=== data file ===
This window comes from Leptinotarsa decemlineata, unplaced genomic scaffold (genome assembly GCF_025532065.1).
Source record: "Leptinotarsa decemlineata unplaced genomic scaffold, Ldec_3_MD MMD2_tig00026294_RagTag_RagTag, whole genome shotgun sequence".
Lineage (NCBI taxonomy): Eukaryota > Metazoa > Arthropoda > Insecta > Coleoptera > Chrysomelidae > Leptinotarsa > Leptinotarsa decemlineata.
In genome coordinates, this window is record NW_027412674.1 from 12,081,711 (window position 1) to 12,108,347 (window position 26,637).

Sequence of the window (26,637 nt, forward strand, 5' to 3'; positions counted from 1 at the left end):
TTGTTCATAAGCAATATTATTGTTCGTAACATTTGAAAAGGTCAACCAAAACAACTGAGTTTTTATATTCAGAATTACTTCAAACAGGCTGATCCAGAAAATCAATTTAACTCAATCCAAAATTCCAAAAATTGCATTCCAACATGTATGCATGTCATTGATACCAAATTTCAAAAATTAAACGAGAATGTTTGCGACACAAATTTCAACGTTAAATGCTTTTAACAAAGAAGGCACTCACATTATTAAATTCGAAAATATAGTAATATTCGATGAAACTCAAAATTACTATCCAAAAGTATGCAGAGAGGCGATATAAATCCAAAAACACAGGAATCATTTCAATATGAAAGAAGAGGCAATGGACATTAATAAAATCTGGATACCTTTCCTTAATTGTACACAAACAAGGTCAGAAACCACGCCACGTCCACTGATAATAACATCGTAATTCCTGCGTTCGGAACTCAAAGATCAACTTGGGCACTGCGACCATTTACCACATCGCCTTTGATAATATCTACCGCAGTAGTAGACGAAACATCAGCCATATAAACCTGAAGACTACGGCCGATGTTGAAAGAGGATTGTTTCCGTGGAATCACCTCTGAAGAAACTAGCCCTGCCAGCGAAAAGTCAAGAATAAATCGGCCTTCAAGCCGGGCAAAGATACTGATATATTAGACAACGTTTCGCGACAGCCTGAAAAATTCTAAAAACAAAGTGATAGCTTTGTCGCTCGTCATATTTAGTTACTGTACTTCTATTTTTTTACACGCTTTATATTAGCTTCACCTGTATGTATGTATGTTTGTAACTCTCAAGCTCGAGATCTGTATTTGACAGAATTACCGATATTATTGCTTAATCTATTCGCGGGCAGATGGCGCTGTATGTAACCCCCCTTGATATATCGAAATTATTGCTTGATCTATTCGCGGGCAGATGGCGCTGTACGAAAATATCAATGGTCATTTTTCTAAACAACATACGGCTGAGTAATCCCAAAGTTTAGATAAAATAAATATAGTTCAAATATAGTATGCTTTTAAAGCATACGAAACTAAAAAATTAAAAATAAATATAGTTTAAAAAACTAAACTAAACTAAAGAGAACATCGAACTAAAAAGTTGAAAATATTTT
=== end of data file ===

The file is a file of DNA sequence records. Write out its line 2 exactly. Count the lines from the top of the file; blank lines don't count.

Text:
Source record: "Leptinotarsa decemlineata unplaced genomic scaffold, Ldec_3_MD MMD2_tig00026294_RagTag_RagTag, whole genome shotgun sequence".